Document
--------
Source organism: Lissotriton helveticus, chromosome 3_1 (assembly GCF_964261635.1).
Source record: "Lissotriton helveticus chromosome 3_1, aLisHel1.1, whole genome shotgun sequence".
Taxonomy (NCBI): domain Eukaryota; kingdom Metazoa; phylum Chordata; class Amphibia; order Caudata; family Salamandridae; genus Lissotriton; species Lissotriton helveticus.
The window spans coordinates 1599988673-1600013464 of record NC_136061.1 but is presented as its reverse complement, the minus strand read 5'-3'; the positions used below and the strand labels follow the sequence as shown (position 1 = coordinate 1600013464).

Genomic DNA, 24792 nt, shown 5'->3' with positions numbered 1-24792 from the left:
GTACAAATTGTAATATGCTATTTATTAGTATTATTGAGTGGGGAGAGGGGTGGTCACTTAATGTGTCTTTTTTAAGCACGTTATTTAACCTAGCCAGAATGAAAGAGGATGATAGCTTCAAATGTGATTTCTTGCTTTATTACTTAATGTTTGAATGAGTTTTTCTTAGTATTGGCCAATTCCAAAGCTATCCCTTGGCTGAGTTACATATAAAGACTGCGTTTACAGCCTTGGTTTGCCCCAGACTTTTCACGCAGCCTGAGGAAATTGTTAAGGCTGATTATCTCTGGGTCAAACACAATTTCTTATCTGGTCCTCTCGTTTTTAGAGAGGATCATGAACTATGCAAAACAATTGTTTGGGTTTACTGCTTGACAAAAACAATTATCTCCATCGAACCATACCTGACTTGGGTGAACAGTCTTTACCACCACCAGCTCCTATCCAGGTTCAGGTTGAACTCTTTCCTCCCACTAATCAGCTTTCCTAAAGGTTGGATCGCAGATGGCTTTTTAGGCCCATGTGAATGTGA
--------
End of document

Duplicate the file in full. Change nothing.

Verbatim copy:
Source organism: Lissotriton helveticus, chromosome 3_1 (assembly GCF_964261635.1).
Source record: "Lissotriton helveticus chromosome 3_1, aLisHel1.1, whole genome shotgun sequence".
Taxonomy (NCBI): domain Eukaryota; kingdom Metazoa; phylum Chordata; class Amphibia; order Caudata; family Salamandridae; genus Lissotriton; species Lissotriton helveticus.
The window spans coordinates 1599988673-1600013464 of record NC_136061.1 but is presented as its reverse complement, the minus strand read 5'-3'; the positions used below and the strand labels follow the sequence as shown (position 1 = coordinate 1600013464).

Genomic DNA, 24792 nt, shown 5'->3' with positions numbered 1-24792 from the left:
GTACAAATTGTAATATGCTATTTATTAGTATTATTGAGTGGGGAGAGGGGTGGTCACTTAATGTGTCTTTTTTAAGCACGTTATTTAACCTAGCCAGAATGAAAGAGGATGATAGCTTCAAATGTGATTTCTTGCTTTATTACTTAATGTTTGAATGAGTTTTTCTTAGTATTGGCCAATTCCAAAGCTATCCCTTGGCTGAGTTACATATAAAGACTGCGTTTACAGCCTTGGTTTGCCCCAGACTTTTCACGCAGCCTGAGGAAATTGTTAAGGCTGATTATCTCTGGGTCAAACACAATTTCTTATCTGGTCCTCTCGTTTTTAGAGAGGATCATGAACTATGCAAAACAATTGTTTGGGTTTACTGCTTGACAAAAACAATTATCTCCATCGAACCATACCTGACTTGGGTGAACAGTCTTTACCACCACCAGCTCCTATCCAGGTTCAGGTTGAACTCTTTCCTCCCACTAATCAGCTTTCCTAAAGGTTGGATCGCAGATGGCTTTTTAGGCCCATGTGAATGTGA